Becoming a UFC fighter can change a life in many ways. For some, like Mario Bautista, it means being the first result that pops up when his name is Googled, knocking the Mexican pop star with the same name out of that spot. Sure, the singer still has the space on the right side of the page still to himself, but the bantamweight remains hopeful.
“It’s a little unfortunate, but hopefully one of these days we’ll be right above him,” said Bautista with a chuckle.
All kidding aside, life is different for the 26-year-old since he stepped up on short notice to face Cory Sandhagen in January. The UFC deal has allowed him become a full-time fighter, and while he didn’t get the win against Sandhagen, he is moving forward as he heads into a Saturday meeting with Jinsoo Son in San Antonio.
“If anything, I just get to continue with this journey,” he said. “With the last fight that I had, I was able to quit my job and focus full-time on training. And with a win over Jin, I’ll be able to keep on training, possibly buy things I need for training and I’ll focus more on MMA.”
That’s all good news for Bautista, who nearly had some more when he fought Sandhagen in Brooklyn. Facing the future top 10 contender, the Arizona newcomer bounced back from an early knockdown to seemingly take control for a brief moment with a slam before Sandhagen came back to end the fight via submission at the 3:31 mark.
“I think I was thinking a little too much and not going off muscle memory,” said Bautista. “I had that opportunity, and I’m thinking I’m gonna slam this guy. Unfortunately, I slammed myself right into a submission. I was able to get out of it, but then I got caught again. I just got caught up in the moment.”
That’s understandable, being in a position to possibly take over and win a fight that few expected him to win on short notice. But when it was over, Bautista knew that he belonged in the big show.
“Definitely, just being in there with the amount of time I had to work with, I did pretty good, especially against an opponent like that,” he said. “Cory’s doing pretty amazing right now and he’s got the big fight (with Raphael Assuncao at UFC 241) lined up, so I felt like I belonged in there. Every loss I’ve had, I’ve come back stronger from it.”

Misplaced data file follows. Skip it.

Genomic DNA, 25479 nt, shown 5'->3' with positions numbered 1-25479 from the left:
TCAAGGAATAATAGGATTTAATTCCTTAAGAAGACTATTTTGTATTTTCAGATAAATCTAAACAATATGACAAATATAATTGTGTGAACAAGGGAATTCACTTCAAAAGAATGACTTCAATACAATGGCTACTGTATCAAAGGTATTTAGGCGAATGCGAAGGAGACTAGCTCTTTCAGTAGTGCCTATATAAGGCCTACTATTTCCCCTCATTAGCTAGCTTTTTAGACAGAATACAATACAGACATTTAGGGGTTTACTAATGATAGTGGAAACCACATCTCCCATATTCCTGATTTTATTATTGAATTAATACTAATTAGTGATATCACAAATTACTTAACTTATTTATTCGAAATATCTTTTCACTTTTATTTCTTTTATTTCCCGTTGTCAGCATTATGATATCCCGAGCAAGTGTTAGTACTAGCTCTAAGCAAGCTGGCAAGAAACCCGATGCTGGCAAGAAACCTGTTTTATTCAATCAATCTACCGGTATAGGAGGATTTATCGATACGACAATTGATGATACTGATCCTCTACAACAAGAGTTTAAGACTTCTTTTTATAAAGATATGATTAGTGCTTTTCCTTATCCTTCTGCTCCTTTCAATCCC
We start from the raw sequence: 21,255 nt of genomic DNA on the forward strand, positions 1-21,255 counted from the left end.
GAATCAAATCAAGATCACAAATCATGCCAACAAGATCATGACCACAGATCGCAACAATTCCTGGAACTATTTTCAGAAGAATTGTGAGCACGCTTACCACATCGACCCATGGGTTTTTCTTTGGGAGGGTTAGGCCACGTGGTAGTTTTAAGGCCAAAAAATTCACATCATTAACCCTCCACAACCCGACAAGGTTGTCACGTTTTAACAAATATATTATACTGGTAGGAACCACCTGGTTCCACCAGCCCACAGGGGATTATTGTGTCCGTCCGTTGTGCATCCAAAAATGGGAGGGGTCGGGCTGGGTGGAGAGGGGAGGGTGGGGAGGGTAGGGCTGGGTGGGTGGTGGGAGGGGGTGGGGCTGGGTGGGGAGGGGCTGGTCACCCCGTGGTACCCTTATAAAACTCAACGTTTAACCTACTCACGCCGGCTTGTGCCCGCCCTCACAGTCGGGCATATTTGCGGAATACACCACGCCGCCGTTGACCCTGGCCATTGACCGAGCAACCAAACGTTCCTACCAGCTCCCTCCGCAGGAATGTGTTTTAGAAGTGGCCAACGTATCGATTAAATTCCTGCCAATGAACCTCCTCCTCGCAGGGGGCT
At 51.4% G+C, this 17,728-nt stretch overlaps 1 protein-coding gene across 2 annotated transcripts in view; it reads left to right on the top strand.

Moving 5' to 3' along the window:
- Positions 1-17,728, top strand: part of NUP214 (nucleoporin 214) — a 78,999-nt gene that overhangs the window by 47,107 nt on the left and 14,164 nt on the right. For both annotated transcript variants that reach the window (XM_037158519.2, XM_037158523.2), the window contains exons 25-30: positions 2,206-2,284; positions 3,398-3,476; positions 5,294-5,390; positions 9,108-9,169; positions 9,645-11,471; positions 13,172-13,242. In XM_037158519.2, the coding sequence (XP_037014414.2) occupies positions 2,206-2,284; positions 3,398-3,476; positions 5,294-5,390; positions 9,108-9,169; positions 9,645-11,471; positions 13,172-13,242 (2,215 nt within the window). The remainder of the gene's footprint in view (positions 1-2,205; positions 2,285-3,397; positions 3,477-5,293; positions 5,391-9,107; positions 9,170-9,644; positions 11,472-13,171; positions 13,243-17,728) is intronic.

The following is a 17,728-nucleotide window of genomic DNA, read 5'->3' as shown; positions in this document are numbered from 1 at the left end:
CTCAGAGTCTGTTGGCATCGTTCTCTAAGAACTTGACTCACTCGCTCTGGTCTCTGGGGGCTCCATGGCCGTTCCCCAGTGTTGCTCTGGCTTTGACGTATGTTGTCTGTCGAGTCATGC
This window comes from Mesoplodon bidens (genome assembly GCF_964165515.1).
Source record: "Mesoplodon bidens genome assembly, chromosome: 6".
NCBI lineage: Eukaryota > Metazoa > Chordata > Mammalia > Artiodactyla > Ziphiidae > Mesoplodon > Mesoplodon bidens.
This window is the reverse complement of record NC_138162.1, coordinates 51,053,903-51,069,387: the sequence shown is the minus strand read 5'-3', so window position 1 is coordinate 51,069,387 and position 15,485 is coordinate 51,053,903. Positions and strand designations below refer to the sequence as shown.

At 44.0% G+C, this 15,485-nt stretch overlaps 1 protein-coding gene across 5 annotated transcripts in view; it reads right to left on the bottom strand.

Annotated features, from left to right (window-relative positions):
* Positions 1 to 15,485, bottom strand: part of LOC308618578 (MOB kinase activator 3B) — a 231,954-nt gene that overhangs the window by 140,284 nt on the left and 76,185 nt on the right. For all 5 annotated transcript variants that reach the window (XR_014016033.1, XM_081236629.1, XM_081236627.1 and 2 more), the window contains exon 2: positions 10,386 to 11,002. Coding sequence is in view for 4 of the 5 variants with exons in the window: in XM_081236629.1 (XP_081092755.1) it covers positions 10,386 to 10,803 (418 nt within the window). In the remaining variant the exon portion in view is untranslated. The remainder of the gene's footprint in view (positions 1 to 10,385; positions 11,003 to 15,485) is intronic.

Well, if my math’s right, Bautista is 6-1 as a pro. Correct, he says, but he also counts his amateur loss to Josh San Diego in 2012 in this equation.
“He (San Diego) went on to Tachi Palace and I think he fought for that belt and he fought for Bellator,” said Bautista. “And I was still an amateur when he was doing this. So I lost that fight, but I saw that he was doing pretty good, so I knew I could get to where he was at.”
It’s clear that Bautista has a long memory, and that will serve him well in the future because he won’t make the same mistake twice. That future begins Saturday against Son, who impressed in a losing effort in his UFC debut against another 135-pound contender in Petr Yan.
“As soon as I looked up his name, I saw that Petr Yan fight and I remembered it immediately,” said Bautista. “It was a good fight, they went back and forth, and I think Petr was a little bit sharper, but I remember it being a pretty tough fight, and he’s a tough guy.”
In other words, just the kind of fighter Bautista wants to share the Octagon with this weekend.
“I like a little bit more of an exciting fight, and especially for me, it will open up more opportunities to set up guys,” he said. “So with Jin being so tough, I think I’ll be able to show a lot more of my skills against him.”
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